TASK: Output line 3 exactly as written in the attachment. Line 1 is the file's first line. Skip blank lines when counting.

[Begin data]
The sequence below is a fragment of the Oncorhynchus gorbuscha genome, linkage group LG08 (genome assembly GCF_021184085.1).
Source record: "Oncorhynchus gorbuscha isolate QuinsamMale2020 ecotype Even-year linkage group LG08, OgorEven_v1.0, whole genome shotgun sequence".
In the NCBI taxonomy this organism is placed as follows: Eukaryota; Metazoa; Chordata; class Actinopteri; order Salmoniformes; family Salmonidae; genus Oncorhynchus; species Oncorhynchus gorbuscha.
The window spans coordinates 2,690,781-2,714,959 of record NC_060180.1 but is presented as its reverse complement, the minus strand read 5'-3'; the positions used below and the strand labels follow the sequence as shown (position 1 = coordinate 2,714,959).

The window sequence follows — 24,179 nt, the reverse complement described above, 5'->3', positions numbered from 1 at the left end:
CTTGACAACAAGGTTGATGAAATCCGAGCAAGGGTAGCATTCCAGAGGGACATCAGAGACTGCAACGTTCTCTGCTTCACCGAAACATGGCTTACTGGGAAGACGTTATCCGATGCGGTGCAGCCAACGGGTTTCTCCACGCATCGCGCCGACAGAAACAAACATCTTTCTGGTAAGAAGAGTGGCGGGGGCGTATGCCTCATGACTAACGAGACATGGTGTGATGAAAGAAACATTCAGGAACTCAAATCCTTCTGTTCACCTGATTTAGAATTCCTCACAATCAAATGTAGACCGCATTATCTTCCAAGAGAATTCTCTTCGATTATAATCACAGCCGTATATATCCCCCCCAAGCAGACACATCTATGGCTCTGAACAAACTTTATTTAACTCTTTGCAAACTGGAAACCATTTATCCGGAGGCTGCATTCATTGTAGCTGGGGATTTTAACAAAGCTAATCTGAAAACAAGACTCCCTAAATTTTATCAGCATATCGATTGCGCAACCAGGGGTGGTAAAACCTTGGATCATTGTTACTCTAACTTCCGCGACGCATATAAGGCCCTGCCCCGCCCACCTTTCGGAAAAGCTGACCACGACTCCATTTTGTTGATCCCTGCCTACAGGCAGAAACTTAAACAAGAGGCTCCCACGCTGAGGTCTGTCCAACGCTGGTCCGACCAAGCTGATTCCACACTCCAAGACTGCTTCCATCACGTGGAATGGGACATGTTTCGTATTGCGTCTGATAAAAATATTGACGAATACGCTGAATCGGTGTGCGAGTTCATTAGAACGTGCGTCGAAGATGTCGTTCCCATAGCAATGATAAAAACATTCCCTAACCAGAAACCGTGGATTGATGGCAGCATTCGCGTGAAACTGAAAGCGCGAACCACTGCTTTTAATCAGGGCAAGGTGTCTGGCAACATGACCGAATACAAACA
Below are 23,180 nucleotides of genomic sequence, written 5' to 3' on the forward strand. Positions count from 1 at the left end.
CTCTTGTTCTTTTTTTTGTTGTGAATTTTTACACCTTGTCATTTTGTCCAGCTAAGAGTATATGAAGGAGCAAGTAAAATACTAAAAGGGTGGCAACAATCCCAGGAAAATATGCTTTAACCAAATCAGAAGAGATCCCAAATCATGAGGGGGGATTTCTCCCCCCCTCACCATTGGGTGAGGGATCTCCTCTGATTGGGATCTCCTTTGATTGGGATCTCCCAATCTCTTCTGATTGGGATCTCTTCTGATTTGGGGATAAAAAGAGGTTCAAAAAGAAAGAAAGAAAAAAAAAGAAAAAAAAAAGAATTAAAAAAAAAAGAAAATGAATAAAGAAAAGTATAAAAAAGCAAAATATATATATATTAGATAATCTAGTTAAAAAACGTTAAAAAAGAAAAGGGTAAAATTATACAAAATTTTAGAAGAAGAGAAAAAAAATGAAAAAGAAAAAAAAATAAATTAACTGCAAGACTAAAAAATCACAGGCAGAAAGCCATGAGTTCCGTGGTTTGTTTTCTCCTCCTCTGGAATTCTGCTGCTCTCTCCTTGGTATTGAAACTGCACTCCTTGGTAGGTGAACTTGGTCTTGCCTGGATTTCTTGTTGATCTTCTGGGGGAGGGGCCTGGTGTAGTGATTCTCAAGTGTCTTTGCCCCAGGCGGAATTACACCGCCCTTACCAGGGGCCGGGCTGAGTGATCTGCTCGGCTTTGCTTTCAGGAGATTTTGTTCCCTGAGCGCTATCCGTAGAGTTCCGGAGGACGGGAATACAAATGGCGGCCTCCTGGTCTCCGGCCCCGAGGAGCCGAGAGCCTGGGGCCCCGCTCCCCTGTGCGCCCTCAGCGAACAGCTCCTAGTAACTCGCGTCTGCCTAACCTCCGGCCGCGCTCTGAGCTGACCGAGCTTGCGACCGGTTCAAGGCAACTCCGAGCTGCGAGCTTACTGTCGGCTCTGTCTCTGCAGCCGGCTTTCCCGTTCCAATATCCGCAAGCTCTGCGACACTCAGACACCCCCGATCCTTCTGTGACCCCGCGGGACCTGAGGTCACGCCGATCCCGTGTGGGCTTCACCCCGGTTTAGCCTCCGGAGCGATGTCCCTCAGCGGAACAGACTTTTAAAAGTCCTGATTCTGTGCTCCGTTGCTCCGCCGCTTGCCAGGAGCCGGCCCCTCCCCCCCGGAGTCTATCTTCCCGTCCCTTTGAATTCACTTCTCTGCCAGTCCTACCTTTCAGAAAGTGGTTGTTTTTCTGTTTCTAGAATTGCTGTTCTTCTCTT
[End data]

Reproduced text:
In the NCBI taxonomy this organism is placed as follows: Eukaryota; Metazoa; Chordata; class Actinopteri; order Salmoniformes; family Salmonidae; genus Oncorhynchus; species Oncorhynchus gorbuscha.